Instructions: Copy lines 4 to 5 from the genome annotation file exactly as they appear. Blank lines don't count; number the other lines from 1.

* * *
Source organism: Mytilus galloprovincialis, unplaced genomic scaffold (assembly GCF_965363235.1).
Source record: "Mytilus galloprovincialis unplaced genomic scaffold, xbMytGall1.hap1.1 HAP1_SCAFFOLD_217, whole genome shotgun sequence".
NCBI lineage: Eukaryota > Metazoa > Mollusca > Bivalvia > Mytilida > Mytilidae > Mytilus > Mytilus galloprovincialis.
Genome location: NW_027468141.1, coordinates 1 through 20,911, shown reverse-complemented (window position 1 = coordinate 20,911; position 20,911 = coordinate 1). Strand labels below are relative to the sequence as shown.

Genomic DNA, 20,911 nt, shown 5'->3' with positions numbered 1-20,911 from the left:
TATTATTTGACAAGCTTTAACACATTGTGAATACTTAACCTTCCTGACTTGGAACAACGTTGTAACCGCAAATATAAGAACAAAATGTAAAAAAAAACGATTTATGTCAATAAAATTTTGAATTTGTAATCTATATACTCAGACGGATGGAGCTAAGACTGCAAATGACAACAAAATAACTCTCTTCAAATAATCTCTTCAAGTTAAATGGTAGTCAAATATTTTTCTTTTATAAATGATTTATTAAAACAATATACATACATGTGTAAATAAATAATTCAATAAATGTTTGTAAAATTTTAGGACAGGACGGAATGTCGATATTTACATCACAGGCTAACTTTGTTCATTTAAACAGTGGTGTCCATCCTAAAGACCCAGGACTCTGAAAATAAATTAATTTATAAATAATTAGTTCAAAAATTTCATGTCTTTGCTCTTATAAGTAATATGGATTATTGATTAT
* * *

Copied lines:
Genome location: NW_027468141.1, coordinates 1 through 20,911, shown reverse-complemented (window position 1 = coordinate 20,911; position 20,911 = coordinate 1). Strand labels below are relative to the sequence as shown.

Genomic DNA, 20,911 nt, shown 5'->3' with positions numbered 1-20,911 from the left: